Computers are capable of processing non-numerical data called character data. In computer terminology, a sequence of characters is called a string.
Every programming language consists of a character set. A character set will have alphabets, numbers and special characters. A finite sequence of zero or more characters from the character set is called a string.
Strings are represented by enclosing inside quotation marks.
A string with length 0 is called an empty string.
Let A and B be two strings. A string consisting of characters in A followed by characters in B is called concatenation of A and B. It is often represented as A//B.
Suppose string A = ‘Hello’ and B = ‘World’ then A//B will be ‘HelloWorld’.
A string Q is called a substring of a string S, if there exist strings P and R such that S=P//Q//R.
Suppose S=”Evening” then ‘Ev’, ‘ni’, ‘ng’… are the substrings of S.
Generally three types of structures are used to store strings.
- Fixed length structure: In a fixed-length structure, each line of print is viewed as a record. All records have the same length.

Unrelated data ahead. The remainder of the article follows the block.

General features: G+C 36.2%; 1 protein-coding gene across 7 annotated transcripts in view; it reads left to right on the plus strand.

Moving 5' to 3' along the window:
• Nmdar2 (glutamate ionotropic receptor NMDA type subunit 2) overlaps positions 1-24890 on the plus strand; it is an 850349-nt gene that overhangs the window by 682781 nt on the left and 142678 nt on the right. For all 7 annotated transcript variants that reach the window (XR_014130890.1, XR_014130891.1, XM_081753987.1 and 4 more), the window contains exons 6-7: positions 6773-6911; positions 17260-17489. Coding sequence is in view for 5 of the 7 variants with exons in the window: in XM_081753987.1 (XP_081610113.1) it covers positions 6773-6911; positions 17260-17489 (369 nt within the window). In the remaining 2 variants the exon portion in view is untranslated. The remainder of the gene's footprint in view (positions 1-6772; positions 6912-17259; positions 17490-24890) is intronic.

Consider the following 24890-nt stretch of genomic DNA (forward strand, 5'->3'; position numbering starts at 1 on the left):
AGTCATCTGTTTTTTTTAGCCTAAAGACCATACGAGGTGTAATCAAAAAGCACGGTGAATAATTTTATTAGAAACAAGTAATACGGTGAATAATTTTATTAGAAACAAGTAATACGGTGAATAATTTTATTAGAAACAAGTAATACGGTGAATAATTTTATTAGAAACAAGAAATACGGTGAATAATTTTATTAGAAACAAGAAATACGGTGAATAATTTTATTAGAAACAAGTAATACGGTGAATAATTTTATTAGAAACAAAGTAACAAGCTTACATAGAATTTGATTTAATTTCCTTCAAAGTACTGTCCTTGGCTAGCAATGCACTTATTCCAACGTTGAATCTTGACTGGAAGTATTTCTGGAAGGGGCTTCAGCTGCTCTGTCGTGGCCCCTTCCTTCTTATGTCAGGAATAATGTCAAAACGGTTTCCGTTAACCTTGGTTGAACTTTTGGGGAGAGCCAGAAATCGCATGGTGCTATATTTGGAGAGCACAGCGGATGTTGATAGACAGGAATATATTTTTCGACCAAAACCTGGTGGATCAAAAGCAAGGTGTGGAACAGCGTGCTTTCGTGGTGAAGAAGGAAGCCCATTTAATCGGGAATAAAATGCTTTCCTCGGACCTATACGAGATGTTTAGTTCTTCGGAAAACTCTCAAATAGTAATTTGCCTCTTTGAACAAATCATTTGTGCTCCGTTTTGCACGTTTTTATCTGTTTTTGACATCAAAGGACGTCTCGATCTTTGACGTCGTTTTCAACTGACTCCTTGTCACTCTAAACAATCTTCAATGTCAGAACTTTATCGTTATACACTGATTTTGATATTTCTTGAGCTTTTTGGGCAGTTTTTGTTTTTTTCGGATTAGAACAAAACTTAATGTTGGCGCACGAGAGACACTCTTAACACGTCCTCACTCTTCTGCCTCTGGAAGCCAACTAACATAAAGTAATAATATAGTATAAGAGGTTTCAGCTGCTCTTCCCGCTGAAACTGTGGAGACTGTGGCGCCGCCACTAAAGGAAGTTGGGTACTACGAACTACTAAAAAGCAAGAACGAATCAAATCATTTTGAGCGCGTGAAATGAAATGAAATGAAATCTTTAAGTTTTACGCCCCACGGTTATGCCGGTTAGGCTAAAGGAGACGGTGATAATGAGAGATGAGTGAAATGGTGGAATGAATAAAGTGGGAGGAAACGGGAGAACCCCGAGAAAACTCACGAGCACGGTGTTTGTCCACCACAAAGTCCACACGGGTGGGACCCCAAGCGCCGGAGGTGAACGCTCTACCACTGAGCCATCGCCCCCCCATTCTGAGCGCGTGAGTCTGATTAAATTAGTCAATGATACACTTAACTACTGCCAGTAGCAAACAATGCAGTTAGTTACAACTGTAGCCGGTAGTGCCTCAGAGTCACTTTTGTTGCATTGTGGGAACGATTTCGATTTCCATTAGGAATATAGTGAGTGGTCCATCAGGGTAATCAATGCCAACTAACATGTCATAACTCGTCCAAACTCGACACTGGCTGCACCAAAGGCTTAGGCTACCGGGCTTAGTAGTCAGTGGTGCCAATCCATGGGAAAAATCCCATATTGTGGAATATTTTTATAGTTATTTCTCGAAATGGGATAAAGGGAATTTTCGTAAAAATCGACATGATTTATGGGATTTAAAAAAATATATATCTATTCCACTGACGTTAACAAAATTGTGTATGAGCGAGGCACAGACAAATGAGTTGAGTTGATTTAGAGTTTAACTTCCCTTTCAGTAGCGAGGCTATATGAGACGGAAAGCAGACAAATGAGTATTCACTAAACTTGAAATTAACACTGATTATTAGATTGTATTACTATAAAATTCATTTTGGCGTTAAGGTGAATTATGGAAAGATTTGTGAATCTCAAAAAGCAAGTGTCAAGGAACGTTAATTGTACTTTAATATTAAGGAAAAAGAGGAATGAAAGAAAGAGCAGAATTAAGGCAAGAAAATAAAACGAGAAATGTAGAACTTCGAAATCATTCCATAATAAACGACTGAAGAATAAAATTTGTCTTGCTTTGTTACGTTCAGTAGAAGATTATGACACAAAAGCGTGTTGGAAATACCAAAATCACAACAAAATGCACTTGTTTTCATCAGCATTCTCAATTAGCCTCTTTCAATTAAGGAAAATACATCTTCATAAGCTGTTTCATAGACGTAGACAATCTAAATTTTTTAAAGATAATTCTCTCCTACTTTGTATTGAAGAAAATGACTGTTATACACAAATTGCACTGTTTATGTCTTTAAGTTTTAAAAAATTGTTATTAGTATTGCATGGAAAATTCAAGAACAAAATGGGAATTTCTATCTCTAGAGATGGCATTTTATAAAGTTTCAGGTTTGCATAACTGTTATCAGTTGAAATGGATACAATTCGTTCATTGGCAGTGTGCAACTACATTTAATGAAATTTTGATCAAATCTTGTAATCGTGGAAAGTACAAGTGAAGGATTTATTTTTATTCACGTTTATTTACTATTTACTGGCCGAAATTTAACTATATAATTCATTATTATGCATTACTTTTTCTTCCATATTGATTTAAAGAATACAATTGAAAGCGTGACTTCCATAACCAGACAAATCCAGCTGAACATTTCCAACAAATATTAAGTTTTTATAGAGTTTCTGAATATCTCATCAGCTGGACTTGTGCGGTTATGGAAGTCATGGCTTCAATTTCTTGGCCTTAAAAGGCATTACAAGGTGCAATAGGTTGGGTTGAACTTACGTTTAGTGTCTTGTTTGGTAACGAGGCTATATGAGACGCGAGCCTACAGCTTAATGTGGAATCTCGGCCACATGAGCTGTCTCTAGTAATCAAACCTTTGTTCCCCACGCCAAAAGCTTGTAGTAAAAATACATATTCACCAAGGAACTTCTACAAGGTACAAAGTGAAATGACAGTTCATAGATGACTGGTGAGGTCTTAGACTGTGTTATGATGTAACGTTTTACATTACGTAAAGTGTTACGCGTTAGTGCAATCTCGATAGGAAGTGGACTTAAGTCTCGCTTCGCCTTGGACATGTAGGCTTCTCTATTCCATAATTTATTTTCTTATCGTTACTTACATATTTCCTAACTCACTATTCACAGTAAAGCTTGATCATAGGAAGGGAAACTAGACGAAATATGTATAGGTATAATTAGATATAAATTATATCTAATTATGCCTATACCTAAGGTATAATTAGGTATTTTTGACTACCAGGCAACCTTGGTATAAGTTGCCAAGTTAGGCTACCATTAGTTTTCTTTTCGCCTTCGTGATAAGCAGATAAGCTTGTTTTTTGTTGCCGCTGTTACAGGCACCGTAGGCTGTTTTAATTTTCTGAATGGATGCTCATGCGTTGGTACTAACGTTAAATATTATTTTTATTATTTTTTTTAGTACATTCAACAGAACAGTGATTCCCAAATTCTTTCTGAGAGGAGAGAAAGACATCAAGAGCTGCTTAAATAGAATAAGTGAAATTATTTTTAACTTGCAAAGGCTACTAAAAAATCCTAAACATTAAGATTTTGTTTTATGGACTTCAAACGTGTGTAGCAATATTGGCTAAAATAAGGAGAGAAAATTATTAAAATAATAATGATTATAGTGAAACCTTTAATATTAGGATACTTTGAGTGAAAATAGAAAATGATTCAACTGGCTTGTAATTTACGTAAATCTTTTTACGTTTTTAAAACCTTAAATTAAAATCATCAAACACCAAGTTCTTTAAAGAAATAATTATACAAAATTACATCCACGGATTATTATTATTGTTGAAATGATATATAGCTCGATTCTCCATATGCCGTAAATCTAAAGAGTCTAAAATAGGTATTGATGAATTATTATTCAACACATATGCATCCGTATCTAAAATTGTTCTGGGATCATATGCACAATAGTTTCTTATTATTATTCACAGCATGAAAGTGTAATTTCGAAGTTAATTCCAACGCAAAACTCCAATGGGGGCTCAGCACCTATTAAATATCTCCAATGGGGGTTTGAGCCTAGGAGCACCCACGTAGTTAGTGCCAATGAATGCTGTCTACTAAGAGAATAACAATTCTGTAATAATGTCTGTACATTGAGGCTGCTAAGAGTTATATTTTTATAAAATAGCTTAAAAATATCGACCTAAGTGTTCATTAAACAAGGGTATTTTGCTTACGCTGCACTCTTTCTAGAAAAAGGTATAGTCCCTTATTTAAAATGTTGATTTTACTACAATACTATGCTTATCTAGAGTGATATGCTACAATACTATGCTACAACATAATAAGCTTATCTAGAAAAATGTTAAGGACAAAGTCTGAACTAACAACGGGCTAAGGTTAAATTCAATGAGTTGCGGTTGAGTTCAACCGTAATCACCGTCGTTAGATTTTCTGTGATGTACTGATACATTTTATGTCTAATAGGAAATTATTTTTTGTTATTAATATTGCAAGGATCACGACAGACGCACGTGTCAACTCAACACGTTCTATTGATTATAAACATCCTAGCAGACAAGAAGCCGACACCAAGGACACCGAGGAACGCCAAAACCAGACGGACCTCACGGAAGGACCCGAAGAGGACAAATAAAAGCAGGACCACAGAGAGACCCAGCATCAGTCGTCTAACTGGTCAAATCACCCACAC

- Variable-length storage: Variable length strings can be stored in memory cells either by using a marker like $$ or \0 to represent the end of the string or by listing the length of the string as an additional element in a pointer array.
- Linked Storage: We use a linked list to store strings. It helps to easily delete, change, and insert words, sentences even paragraphs in the text. A linked list is an ordered sequence of nodes, where each node contains a link which has the address of the next node in the list. Here each node is assigned one character or a fixed number of characters.